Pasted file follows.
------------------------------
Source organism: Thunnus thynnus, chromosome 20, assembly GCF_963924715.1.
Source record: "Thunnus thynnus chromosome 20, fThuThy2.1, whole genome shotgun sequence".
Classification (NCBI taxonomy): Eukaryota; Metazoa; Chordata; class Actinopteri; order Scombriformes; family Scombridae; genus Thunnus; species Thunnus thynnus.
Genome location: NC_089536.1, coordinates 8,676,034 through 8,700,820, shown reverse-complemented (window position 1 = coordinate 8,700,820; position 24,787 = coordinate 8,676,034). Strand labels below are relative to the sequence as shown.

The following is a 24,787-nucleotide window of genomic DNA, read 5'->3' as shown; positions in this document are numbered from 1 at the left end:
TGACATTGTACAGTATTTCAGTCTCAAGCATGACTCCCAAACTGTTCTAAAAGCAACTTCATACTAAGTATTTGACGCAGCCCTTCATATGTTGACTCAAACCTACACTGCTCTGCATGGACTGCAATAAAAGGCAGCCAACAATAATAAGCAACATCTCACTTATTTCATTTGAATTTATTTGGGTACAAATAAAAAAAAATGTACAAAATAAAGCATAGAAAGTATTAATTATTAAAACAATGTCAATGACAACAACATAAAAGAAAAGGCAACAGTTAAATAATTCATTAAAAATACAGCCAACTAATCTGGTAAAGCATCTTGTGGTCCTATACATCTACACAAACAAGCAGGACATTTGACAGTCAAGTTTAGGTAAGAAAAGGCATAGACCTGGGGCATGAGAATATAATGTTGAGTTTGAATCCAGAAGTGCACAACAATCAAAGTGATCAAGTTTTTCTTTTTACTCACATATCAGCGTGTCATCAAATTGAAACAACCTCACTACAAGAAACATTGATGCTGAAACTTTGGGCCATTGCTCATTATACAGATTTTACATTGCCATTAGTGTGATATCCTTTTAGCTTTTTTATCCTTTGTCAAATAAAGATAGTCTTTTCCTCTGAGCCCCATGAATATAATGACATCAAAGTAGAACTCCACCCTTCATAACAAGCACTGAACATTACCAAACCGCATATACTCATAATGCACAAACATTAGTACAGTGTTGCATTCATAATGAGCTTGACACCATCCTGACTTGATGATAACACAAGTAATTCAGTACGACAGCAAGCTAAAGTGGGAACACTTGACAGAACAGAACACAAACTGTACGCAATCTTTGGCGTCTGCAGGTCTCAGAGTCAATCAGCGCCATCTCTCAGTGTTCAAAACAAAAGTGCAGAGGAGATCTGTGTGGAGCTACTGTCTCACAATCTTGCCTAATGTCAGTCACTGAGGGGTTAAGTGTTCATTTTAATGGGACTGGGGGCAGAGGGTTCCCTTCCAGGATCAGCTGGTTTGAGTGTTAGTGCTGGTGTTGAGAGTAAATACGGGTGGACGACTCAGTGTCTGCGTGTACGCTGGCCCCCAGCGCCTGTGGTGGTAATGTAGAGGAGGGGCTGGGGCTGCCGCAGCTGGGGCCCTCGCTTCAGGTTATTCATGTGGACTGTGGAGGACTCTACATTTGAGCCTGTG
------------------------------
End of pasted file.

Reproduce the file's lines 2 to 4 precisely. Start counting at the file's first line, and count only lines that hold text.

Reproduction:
Source record: "Thunnus thynnus chromosome 20, fThuThy2.1, whole genome shotgun sequence".
Classification (NCBI taxonomy): Eukaryota; Metazoa; Chordata; class Actinopteri; order Scombriformes; family Scombridae; genus Thunnus; species Thunnus thynnus.
Genome location: NC_089536.1, coordinates 8,676,034 through 8,700,820, shown reverse-complemented (window position 1 = coordinate 8,700,820; position 24,787 = coordinate 8,676,034). Strand labels below are relative to the sequence as shown.